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Can you make money if the market moves sideways?

Mar 07 2017 06:01
Lameez Omarjee

Johannesburg – The market has been trading sideways for the past three years, and although this reflects underperfomance in investments it may present opportunities for investors going forward, says an expert.

Speaking to Fin24 in a telephonic interview on Monday, CFA and independent Exchange Traded Funds (ETF) strategist and adviser Nerina Visser said that there are two ways to perceive the sideways movement of the market.

For some people, it is not “good news” that their investments have gone nowhere in the past three years.

“If you are dependent on income from investments or need to live off investment then it’s not great if the market has gone sideways for three years,” said Visser.

However it can be good for a forward-looking basis, with the market being at the same levels as it was three years ago, it presents a good investment opportunity.

Considering market valuations, in terms of P/E (price to equity), the price has gone “nowhere” in the past three years. As for earnings, they have increased, said Visser. Companies have been able to improve profit growth, and generate higher earnings in the last three years.

“When your earnings number goes up but the price is still the same, this means you can buy the market at a cheaper level, or a cheaper valuation than it was three years ago,” she said.

Visser added that it is normal or investors to feel “despondent” about their investments if the past performance has been bad, but it is important to take a forward-looking approach when investing.

In the long term, the sideways movement by the market speaks of consolidation. This creates a good base level from which markets can run higher again.

“We do know that eventually it will move higher again, we just don’t know when it will happen,” she said.

She added that when markets move sideways, it tends to be better for stock picking.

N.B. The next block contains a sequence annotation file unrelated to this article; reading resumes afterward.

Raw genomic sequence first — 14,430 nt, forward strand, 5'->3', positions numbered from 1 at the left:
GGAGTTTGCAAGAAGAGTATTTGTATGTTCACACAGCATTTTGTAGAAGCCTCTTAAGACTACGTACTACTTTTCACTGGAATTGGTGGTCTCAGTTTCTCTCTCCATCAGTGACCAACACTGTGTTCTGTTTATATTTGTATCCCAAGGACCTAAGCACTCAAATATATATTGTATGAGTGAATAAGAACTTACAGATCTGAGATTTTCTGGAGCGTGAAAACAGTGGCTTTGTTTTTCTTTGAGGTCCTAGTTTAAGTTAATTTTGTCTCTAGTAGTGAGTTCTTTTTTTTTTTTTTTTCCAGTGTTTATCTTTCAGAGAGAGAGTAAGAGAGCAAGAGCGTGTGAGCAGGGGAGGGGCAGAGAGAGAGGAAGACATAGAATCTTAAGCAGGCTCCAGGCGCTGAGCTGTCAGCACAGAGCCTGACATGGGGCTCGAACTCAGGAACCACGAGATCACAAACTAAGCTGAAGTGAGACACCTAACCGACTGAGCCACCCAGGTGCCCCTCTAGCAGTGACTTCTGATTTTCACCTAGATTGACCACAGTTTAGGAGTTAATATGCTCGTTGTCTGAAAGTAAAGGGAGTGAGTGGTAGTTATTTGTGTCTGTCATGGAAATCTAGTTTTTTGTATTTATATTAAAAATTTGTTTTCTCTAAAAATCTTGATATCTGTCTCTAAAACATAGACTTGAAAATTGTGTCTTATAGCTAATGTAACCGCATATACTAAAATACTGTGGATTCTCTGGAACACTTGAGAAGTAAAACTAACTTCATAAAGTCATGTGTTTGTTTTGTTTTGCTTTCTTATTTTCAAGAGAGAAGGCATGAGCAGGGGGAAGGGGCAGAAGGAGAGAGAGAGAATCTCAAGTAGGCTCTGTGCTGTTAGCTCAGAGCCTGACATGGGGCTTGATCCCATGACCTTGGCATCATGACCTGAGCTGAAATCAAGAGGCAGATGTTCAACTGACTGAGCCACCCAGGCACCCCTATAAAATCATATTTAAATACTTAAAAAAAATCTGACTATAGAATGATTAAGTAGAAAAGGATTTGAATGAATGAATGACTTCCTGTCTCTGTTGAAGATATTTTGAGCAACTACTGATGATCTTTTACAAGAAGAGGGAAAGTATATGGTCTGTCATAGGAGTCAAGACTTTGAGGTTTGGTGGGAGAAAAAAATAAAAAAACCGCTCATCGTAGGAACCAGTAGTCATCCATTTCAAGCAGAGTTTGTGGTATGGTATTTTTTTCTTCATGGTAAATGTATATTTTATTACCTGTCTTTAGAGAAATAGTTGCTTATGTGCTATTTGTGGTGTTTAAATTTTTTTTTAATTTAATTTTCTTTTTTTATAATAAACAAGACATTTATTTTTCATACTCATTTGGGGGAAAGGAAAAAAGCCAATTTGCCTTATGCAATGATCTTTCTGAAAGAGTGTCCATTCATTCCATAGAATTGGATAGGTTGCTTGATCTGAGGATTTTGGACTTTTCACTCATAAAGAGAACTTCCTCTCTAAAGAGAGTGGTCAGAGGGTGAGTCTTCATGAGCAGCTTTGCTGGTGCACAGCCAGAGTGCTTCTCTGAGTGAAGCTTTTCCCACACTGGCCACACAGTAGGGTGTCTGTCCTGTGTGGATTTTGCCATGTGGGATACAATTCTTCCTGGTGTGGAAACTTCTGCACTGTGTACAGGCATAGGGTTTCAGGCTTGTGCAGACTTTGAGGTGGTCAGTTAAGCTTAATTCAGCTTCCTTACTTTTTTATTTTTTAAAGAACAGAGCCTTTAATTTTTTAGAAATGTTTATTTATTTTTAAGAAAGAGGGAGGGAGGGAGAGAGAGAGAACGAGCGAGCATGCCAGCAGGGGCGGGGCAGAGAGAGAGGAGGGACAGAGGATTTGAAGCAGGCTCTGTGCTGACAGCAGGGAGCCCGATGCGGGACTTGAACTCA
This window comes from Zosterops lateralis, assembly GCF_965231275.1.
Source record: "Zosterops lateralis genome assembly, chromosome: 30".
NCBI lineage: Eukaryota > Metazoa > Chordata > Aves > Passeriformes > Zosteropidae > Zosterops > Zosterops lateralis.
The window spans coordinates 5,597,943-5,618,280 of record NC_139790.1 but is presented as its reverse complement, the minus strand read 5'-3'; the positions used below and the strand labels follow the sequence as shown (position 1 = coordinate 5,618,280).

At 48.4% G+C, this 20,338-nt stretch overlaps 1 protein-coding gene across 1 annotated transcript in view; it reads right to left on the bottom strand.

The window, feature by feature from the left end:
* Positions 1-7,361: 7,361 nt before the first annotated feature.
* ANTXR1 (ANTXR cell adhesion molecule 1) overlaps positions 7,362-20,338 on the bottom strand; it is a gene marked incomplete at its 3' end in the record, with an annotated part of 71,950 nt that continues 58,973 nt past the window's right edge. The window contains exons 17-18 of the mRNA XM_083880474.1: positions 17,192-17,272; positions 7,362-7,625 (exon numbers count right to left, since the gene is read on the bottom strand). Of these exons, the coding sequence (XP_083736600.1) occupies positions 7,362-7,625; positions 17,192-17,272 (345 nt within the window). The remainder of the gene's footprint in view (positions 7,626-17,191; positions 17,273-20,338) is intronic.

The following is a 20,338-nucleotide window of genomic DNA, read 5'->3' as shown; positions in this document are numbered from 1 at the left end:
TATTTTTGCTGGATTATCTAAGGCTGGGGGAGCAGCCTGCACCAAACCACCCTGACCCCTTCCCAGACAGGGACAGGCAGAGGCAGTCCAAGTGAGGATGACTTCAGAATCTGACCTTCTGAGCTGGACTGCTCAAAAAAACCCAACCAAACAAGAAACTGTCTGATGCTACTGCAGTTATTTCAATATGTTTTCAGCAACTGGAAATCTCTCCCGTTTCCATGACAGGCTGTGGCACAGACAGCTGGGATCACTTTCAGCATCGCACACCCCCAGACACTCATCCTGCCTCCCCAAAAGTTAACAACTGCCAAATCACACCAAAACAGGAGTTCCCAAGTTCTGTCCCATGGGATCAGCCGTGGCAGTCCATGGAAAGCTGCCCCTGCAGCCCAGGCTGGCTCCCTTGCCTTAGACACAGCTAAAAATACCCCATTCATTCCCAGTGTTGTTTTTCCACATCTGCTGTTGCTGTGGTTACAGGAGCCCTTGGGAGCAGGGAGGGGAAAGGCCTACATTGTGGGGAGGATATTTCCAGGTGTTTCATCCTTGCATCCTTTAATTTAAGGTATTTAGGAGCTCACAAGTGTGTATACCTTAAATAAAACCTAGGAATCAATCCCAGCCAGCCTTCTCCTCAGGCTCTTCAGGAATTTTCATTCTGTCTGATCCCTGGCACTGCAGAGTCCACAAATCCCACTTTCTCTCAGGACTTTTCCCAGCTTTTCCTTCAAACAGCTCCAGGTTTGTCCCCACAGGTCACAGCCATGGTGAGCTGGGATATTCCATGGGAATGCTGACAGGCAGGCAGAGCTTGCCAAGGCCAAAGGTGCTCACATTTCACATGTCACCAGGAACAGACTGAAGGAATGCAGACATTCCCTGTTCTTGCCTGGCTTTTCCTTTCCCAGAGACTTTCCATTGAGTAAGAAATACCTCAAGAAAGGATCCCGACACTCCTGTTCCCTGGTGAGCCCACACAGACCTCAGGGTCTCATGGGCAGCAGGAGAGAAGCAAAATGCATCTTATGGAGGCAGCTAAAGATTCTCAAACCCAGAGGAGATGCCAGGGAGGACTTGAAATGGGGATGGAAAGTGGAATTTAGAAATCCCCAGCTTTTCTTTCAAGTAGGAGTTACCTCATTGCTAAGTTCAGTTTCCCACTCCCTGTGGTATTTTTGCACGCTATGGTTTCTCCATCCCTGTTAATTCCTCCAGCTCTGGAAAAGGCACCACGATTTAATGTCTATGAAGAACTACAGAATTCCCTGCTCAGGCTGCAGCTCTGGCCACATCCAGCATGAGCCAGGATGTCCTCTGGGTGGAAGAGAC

“When the market moves sideways there are more opportunities for stock picking.”

In 2016, this would have been the mining or resources sector as commodity shares were the stronger performers. You could pick the right stock or you could get it wrong, she cautioned.

Stock picking would be more favourable to broad-based ETF markets, which generally wouldn’t outperform. In this case it is important for investors to find “pockets of excellence” or areas where the markets are doing well, she explained.  

Among the factors contributing to the market’s sideways movement is global and local growth.

“Economic growth globally has been muted over the last couple of years.”

Stronger growth in world markets is emerging again, added Visser. In South Africa, growth has also been muted and this has not supported markets either.  

“We are seeing a lack of policy direction from government, there’s a lot of uncertainty about how things will pan out in the future,” she said. The political and policy uncertainty makes it difficult for markets to perform strongly.

Lastly, the strength of the rand has impacted dual listed companies, with offshore earnings. The stronger rand has had a drawdown effect on the market overall. 

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